- What Is Drug Used For?
- Pharmacology / Actions
- Before you take Drug
- Contraindications / Precautions / Warnings
- Adverse Effects
- Reproductive / Nursing Safety
- Overdosage / Acute Toxicity
- Drug Interactions
- How to use Drug
- Monitoring; Client Information
- Client Information
- Chemistry / Synonyms
- Storage / Stability
- Dosage Forms / Regulatory Status
NUTRITIONAL; TRACE ELEMENT
Highlights of Prescribing Information
- Metal nutritional agent that may be used for zinc deficiency, to reduce copper toxicity in susceptible dog breeds (Bedlington Terriers, West Highland White Terriers) with hepatic copper toxicosis, & treat hepatic fibrosis in dogs. Has astringent & antiseptic activity topically.
- Contraindications: None; consider obtaining zinc & copper levels before treating.
- Adverse Effects: Large doses may cause GI disturbances or hematologic abnormalities (usually hemolysis), particularly if a coexistent copper deficiency exists
- Zinc overdoses (e.g., U.S. Pennies) can be serious
What Is Drug Used For?
Zinc sulfate is used systemically as a nutritional supplement in a variety of species. Oral zinc acetate has been shown to reduce copper toxicity in susceptible dog breeds (Bedlington Terriers, West Highland White Terriers) with hepatic copper toxicosis. Zinc therapy may also be of benefit in the treatment of hepatic fibrosis in the dog. Zinc sulfate is used topically as an astringent and as a weak antiseptic both for dermatologic and ophthalmic conditions.
Pharmacology / Actions
Zinc is a necessary nutritional supplement; it is required by over 200 metalloenzymes for proper function. Enzyme systems that require zinc include alkaline phosphatase, alcohol dehydrogenase, carbonic anhydrase, and RNA polymerase. Zinc is also necessary to maintain structural integrity of cell membranes and nucleic acids. Zinc dependent physiological processes include sexual maturation and reproduction, cell growth and division, vision, night vision, wound healing, immune response, and taste acuity.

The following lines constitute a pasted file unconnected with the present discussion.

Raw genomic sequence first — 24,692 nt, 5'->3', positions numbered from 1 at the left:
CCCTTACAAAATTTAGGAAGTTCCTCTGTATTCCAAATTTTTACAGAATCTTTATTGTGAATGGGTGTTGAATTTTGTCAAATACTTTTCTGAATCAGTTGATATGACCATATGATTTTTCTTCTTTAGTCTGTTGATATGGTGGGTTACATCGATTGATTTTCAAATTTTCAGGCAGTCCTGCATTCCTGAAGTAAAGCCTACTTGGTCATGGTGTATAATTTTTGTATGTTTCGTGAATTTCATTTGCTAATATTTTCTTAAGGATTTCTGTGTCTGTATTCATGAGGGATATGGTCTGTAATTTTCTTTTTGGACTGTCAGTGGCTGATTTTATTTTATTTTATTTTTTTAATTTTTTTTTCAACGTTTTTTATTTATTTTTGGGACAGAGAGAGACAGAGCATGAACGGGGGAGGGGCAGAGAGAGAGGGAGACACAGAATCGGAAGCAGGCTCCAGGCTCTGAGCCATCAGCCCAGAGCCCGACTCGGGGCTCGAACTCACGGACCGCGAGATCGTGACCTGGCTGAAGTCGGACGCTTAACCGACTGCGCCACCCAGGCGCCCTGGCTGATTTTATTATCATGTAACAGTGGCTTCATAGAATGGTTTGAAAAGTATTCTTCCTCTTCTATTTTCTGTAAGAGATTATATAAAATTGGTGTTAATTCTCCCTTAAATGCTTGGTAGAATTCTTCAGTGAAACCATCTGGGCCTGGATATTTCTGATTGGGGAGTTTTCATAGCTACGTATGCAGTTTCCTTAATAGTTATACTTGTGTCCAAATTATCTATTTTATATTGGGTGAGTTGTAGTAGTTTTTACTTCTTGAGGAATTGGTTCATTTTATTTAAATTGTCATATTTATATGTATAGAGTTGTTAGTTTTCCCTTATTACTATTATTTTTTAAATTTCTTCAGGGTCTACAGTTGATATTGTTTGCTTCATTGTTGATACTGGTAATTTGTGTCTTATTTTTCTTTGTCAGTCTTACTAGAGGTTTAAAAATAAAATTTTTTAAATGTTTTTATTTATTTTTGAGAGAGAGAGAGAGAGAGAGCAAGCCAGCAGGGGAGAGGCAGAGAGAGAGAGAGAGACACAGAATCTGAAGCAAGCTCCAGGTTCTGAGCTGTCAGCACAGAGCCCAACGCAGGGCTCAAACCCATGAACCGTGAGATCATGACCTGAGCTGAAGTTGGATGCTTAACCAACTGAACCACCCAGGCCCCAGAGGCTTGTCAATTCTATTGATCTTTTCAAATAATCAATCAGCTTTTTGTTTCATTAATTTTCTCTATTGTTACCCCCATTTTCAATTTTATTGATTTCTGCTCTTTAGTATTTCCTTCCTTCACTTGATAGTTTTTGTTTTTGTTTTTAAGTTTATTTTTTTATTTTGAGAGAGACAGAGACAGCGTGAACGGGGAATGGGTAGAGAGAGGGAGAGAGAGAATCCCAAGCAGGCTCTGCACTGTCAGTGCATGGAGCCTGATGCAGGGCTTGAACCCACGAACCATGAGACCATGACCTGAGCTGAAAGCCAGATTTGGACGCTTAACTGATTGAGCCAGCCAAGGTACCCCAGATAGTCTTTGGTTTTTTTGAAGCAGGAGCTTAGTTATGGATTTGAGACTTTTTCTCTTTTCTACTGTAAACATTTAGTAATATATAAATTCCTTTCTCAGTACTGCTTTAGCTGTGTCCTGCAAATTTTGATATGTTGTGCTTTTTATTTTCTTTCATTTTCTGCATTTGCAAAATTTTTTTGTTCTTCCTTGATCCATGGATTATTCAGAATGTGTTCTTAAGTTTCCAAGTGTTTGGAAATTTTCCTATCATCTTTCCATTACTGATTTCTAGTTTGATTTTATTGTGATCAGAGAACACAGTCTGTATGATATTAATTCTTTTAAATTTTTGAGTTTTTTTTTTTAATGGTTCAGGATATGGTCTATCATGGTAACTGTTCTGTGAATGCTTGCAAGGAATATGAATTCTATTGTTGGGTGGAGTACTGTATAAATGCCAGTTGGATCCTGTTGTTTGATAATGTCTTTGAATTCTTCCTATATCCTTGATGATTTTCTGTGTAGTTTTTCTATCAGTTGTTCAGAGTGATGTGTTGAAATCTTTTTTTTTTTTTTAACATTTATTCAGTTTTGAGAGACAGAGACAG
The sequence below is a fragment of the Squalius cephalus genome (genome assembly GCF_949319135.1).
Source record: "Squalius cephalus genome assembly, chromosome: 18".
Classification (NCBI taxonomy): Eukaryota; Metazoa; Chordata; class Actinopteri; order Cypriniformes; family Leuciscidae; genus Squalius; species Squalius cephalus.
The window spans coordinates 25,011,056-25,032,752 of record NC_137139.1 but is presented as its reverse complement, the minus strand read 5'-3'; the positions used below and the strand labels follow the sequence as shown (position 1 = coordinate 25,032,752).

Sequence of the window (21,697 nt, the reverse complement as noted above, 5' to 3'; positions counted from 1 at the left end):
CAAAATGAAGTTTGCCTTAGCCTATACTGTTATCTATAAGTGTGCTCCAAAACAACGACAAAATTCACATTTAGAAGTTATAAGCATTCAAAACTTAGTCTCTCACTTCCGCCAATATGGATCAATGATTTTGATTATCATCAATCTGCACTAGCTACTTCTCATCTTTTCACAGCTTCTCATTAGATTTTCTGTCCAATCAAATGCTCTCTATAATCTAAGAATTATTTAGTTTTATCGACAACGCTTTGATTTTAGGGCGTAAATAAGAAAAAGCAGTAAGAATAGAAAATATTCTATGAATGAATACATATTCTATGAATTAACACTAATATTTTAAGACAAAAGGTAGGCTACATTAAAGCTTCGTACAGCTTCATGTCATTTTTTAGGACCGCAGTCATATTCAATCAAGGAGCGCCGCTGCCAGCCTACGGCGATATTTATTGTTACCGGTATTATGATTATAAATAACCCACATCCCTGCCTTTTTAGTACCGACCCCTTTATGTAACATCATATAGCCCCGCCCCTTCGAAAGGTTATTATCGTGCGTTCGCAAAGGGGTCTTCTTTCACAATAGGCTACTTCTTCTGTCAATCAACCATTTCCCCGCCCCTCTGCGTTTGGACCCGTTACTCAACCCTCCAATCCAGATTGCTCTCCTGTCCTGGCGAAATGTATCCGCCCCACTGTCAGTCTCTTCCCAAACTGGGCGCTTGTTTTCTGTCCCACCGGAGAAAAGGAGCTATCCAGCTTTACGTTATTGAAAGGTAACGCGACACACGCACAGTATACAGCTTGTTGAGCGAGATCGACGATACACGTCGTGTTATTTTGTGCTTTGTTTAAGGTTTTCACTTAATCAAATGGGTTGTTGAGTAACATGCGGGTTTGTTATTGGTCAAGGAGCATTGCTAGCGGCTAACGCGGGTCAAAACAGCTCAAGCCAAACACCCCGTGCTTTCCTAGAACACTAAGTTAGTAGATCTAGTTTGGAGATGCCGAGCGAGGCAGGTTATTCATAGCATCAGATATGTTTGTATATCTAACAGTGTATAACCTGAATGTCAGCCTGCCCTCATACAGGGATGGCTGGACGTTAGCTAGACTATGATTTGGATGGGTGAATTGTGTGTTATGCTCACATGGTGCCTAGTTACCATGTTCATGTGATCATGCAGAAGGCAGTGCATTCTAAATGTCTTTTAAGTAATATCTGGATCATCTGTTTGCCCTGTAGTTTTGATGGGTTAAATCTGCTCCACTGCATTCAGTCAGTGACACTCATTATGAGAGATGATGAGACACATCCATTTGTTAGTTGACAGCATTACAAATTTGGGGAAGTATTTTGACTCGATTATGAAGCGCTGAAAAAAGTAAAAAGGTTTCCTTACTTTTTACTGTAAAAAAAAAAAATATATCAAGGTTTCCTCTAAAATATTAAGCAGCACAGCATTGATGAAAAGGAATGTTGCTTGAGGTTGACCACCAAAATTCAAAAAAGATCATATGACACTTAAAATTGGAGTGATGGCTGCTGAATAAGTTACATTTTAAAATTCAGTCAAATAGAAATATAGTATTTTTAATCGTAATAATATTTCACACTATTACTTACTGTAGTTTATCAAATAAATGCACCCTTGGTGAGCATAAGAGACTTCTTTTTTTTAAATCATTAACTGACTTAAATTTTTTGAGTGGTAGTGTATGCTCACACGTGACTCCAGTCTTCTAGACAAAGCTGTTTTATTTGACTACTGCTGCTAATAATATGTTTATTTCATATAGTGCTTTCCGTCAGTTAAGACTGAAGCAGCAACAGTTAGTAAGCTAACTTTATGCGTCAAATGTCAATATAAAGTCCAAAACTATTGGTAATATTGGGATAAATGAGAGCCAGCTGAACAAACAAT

When administered orally, large doses of zinc can inhibit the absorption of copper.
About 20-30% of dietary zinc is absorbed, principally from the duodenum and ileum. Bio availability is dependent upon the food in which it is present. Phytates can chelate zinc and form insoluble complexes in an alkaline pH. Zinc is stored mostly in red and white blood cells, but is also found in the muscle, skin, bone, retina, pancreas, liver, kidney, and prostate. Elimination is primarily via the feces, but some is also excreted by the kidneys and in sweat. Zinc found in feces maybe reabsorbed in the colon.
Before you take Drug
Contraindications / Precautions / Warnings
Zinc supplementation should be carefully considered before administering to patients with copper deficiency.
Large doses may cause GI disturbances. Hematologic abnormalities (usually hemolysis) may occur with large doses or serum levels greater than 1000 mcg/dL, particularly if a coexistent copper deficiency exists. Zinc acetate or methionine maybe less irritating to the stomach. Mixing the contents of the capsule with a small amount of tuna or hamburger may minimize vomiting.
Reproductive / Nursing Safety
Although zinc deficiency during pregnancy has been associated with adverse perinatal outcomes, other studies report no such occurrences. In humans, since zinc deficiency is very rare, the routine use of zinc supplementation during pregnancy is not recommended. In humans, the FDA categorizes this drug as category C for use during pregnancy (Animal studies have shown an adverse effect on the fetus, hut there are no adequate studies in humans; or there are no animal reproduction studies and no adequate studies in humans.)
Overdosage / Acute Toxicity
Signs associated with overdoses of zinc include hemolytic anemia, hypotension, jaundice, vomiting, and pulmonary edema. Suggestions for treatment of overdoses of oral zinc include removing the source, dilution with milk or water, and chelation therapy using edetate calcium disodium (Calcium EDTA). Refer to that monograph for possible doses and usage information.
The following drug interactions have either been reported or are theoretical in humans or animals receiving zinc and may be of significance in veterinary patients:
■ COPPER: Large doses of zinc can inhibit copper absorption in the intestine; if this interaction is not desired, separate copper and zinc supplements by at least two hours
■ FLUOROQUINOLONES (e.g., enrofloxacin, ciprofloxacin): Zinc salts may reduce the oral absorption of some fluoroquinolones
■ PENICILLAMINE: May potentially inhibit zinc absorption; clinical significance is not clear
■ TETRACYCLINES: Zinc salts may chelate oral tetracycline and reduce its absorption; separate doses by at least two hours
■ URSODIOL: May potentially inhibit zinc absorption; clinical significance is not clear
How to use Drug
Drug dosage for dogs:
For adjunctive treatment and prophylaxis of hepatic copper toxicosis: